Friday, February 23, 2007

Yet Again: Translating Billy, re: Acts 4 and 5


Please choose one of the following passages from Act 4, and transcribe it into everyday speech as we have done before:

Duke's speech (IV.1.ii 17-35) beginning, "Make room, and let him stand before our face."
Shylock's speech (IV.1.ii 36-63) beginning, "I have possessed your Grace of what I purpose."
Antonio's speech (IV.1.ii 71-84) begginning, "I pray you, think you question with the Jew."
Gratiano's speech (IV.1.ii 130-40) beginning, "O, be thou damned, inexecrable dog."
Bellario's letter (IV.1.ii 153-66) beginning, "Your Grace shall understand that..."
Portia's speech (IV.1.ii 190-212) beginning, "The quality of mercy is not strained."
Antonio's speech (IV.1.ii 276-93) beginning, "But little. I am armed and well prepared.--"
Portia's speech (IV.1.ii 361-78) beginning, "Tarry, Jew."

Please choose one of the following passages from Act 4, and transcribe it into everyday speech as we have done before:

Lorenzo's speech (V.1.ii 57-76) beginning, "Let's in, and their expect their coming."
Lorenzo's speech (V.1.ii 78-97) beginning, "The reason is, your spirits are attentive."
Portia's speech (V.1.ii 215-24) beginning, "If you had known the virtue of the ring."
Bassanio's speech (V.1.ii 225-38) beginning, "No, by my honor madam, by my soul."

Enjoy the weekend, be safe, see you Monday!

Tuesday, February 20, 2007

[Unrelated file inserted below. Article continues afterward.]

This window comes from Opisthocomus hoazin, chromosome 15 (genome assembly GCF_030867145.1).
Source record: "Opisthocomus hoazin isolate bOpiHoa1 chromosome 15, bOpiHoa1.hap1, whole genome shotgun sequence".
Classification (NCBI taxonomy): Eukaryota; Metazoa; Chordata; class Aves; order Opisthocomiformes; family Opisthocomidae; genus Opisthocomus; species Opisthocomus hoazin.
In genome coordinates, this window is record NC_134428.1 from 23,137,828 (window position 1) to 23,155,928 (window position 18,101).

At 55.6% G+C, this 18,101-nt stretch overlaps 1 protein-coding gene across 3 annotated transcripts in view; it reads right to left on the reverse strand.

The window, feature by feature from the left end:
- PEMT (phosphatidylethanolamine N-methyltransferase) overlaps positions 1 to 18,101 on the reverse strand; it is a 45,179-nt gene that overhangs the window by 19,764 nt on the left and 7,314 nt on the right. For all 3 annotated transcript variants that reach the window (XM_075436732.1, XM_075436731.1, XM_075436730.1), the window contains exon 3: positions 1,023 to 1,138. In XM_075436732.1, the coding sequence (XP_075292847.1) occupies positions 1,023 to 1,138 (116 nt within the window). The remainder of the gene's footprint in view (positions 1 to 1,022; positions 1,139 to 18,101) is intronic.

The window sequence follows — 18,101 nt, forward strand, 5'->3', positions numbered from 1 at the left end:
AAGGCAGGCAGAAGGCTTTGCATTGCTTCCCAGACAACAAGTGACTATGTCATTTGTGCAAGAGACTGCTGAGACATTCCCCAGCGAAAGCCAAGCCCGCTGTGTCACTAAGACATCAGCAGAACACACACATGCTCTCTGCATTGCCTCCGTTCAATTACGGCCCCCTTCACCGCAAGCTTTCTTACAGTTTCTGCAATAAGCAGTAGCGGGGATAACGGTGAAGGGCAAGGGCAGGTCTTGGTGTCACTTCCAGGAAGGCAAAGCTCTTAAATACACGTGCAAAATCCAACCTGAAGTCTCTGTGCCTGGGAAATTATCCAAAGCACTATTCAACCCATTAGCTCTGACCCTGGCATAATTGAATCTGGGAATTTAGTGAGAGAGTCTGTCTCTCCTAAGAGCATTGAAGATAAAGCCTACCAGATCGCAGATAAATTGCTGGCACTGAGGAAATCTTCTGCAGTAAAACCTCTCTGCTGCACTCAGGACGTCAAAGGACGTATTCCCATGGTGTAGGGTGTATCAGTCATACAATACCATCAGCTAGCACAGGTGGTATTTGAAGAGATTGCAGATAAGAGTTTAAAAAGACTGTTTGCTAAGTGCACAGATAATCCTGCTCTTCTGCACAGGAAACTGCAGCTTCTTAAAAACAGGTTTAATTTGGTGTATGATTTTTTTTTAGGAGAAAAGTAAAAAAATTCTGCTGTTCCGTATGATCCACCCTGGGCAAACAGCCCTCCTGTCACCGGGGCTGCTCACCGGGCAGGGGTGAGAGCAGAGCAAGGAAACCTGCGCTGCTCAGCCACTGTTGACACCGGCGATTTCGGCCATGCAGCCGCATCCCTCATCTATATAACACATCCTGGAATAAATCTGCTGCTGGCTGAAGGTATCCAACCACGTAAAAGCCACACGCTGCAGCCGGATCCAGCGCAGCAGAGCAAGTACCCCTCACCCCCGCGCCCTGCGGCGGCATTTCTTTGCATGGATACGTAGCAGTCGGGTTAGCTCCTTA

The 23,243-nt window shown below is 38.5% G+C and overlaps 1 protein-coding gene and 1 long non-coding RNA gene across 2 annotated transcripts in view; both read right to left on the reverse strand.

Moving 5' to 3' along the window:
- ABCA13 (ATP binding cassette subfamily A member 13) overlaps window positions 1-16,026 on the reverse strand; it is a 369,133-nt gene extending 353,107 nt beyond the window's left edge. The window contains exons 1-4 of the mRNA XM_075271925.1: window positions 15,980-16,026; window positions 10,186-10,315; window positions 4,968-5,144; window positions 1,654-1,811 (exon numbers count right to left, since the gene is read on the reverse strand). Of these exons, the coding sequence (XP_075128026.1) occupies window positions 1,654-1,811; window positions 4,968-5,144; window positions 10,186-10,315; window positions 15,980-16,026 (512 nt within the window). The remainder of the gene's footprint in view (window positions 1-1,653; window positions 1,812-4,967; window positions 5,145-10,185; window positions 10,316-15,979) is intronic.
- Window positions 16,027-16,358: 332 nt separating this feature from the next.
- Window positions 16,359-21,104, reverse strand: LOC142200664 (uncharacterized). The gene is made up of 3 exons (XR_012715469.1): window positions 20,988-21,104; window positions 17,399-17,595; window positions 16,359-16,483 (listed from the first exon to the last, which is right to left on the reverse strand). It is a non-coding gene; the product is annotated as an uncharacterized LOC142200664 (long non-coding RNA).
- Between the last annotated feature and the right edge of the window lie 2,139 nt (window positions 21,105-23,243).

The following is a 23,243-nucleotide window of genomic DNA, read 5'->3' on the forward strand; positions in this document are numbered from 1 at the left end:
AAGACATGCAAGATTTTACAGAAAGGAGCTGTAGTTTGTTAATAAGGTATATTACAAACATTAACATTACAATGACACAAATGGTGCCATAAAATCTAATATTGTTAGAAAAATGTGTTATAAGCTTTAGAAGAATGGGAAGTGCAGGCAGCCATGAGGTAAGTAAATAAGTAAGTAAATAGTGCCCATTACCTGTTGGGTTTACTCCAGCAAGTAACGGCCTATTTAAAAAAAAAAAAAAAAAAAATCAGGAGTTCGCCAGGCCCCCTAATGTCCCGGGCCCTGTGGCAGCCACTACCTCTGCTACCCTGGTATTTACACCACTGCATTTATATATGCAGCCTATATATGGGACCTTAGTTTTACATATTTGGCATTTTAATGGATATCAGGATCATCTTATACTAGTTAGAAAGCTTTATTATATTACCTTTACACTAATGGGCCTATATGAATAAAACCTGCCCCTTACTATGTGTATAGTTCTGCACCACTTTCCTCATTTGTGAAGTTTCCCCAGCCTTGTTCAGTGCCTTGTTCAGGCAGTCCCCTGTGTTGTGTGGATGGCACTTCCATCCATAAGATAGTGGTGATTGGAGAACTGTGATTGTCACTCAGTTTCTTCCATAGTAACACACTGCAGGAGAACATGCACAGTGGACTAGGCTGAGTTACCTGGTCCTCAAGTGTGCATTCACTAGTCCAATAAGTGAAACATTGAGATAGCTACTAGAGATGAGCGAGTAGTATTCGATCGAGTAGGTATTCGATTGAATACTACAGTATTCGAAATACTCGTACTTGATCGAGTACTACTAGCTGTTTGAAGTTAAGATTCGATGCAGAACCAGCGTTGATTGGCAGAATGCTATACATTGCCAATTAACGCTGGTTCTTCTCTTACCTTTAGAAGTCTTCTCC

Michael Radford's Adaptation: The Merchant of Venice


In viewing the film adaptation of Shakespeare's play, we can better visualize the nature of character and conflict as it develops through the five acts. Also, it is important to consider how the play is interpreted through the eyes of the director. We must keep in mind the various prejudices--which is to say, preconceptions or biases--that the director has in making the movie. In other words, what issues become central to him or her in crafting an adaptation of a play written centuries earlier?

With that in mind, please answer the following questions in complete sentences:

1. What is the central issue upon which Radford focuses in adapting the play to film?

2. How is Venice portrayed; How is Belmont portrayed? What effect does this create in terms of atmosphere and dramatic function?

3. Remember what I said about the value of male friendship in Elizabethan England? In Shakespeare's time it was valued over and above the marriage bond between a man and a woman. How does Radford portray the relationship between Antonio and Bassanio in the film? Be specific in referring to instances in the movie to support your answer.

4. Shylock. How can he be considered a tragic hero? Does the film have us sympathizing with him in a spirit of both pity and fear? How does the film portray his character? Are we supposed to feel a certain way towards him? Does Portia display any sort of remorse for the way he was treated in court? If so, how does that come across in her mannerisms?

5. Portia. What's your opinion regarding her role, her character in the film? Think about the suppressed role of women during Shakespeare's time and the way her character contrasts with opression. What is her protest? How does she protest?

6. Last question: Was this an accurate re-presentation of the play? Explain.